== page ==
5 Tips To Reinvent Your Research

My portfolio with documentation.

A little while back, I wrote about ways you can effortlessly write SCA documentation. Those strategies were meant if you already knew the research basics. But research skills are rarely taught clearly. Teachers and even professors assume you can figure it out on your own. Or they direct you to a librarian who gives you a guided tour of the library’s facilities and resources. That’s like hunting for buried treasure without a map. You only find what you stumble upon and may totally miss the gold. It’s no wonder many in the SCA and elsewhere rely on Wikipedia for their information.

You may have explicit beliefs about research. A few nerds like me enjoy chasing historic details down research rabbit holes for persona development. But others imagine a college student in a dingy library poring over stacks of books and clicking away on computer keys while writing a dissertation.

These imaginings are probably related to your first research experiences. I bet it was an English class assignment requiring you to write a paper of maybe 500 words with at least three sources. (Was I right?) In my day I spent several hours in the library searching for enough bits of information on my assignment to cobble together a paper – any paper – without obvious plagiarism.

But none of these visions represent most SCA research. First of all, it’s not assigned by anyone unless it is your peer. And because it’s your choice that makes it relevant and inspiring. Plus your research may have a direct practical use. One huge example in Calontir was the period research, study, and application for cut and thrust fighting. (Hint: it didn’t happen overnight.) Without research, the Kingdom still wouldn’t have Calontir Steel.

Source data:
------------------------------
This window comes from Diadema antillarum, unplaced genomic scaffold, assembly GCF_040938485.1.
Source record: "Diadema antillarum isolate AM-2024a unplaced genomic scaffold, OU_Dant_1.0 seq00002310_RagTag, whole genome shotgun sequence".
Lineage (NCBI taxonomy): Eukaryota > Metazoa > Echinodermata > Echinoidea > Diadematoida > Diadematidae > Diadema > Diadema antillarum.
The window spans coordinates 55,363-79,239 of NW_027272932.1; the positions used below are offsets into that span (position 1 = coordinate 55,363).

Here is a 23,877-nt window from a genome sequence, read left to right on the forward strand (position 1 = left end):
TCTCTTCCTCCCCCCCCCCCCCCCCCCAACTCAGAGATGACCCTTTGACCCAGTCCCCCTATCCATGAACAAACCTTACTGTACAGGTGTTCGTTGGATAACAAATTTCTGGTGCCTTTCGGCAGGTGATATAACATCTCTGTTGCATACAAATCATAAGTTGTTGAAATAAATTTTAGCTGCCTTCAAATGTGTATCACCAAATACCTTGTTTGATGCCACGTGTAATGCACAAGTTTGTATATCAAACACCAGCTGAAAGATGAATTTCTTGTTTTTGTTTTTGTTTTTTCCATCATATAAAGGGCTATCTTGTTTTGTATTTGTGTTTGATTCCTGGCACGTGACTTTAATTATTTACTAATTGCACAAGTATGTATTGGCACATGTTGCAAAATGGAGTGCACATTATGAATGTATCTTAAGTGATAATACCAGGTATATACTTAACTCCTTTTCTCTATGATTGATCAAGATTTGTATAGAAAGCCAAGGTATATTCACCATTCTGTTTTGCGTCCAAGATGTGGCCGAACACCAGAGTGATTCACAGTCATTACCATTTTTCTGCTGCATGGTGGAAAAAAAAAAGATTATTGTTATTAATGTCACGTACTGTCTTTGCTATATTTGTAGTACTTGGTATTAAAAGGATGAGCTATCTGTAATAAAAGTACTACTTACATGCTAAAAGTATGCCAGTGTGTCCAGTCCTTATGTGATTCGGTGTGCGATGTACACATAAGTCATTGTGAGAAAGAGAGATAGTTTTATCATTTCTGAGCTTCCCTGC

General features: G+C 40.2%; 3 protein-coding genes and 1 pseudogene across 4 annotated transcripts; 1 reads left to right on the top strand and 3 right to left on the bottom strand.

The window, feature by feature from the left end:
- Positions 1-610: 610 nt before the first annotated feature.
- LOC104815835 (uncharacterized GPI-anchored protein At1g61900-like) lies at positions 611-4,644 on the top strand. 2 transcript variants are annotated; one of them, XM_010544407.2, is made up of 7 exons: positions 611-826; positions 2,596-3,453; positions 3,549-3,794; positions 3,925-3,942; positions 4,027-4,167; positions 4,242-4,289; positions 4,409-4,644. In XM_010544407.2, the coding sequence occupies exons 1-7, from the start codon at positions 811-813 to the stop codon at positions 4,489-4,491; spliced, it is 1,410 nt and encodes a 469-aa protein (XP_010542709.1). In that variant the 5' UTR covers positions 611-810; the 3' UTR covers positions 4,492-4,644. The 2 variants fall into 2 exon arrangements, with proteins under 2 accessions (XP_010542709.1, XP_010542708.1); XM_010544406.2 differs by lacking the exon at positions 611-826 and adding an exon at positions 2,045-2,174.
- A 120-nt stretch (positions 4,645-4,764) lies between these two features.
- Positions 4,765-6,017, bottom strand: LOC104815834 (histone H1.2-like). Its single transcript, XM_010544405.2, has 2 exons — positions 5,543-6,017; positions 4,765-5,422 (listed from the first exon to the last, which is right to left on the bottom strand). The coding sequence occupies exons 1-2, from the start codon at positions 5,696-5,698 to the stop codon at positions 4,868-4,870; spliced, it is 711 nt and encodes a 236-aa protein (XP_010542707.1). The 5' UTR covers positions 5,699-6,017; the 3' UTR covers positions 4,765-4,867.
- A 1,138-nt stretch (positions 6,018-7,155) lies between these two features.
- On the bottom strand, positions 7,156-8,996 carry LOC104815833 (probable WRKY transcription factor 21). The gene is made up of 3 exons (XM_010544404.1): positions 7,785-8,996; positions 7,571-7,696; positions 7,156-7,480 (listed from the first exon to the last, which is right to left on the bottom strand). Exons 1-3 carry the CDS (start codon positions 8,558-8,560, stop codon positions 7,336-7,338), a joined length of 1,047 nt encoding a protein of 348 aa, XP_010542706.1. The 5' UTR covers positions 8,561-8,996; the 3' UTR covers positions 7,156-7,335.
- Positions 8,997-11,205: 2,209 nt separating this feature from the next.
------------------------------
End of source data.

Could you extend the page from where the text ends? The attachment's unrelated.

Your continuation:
There are ways to take your research up a notch from Wikipedia and think through the source(s) you excitedly discovered. Reflectively examine and even test the details. But never fear I have five links to help you with that.


Basic Research: Knowing What to Avoid This article – written by M. Modar Neznanich – was originally created for SCA name documentation research. However, much of the information applies to other research purposes such as persona development and A & S projects.

Charlemagne’s Cheese: a study in the un/reliability of sources. In this Heather Rose Jones give you a practical lesson in why you should be wary of “gossip” resources. Those that don’t tell you where they got their information. And why comparing details of an original source with a retelling is important.

Evaluating Resources Here you have questions from the UC Berkeley Library web page that will help you know why a particular source is a good fit for your research project.

My research project testing a secondary source.

Evaluating Secondary Resources Susan Reed writes about how you can learn more about your possible primary sources before you try to work with them by reading good, reliable secondary literature.

Of perspective and parallax: Extracting information from photographs This one is from the “Way Back Machine“. In it David Swan describes what to do when you don’t have access to extant period artifacts. How you can use photographs – sometimes a single photograph – for sufficient information to justify or refute a thesis.

Thankfully, in the SCA we’ve done everything but delete the term “research” from the dictionary. For us, it is what we each make of it. And any missteps are usually seen as some odd happening before you change direction. Following one of these links will help you learn more than you realized and choose where you ought to go next.

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Categories: Resources

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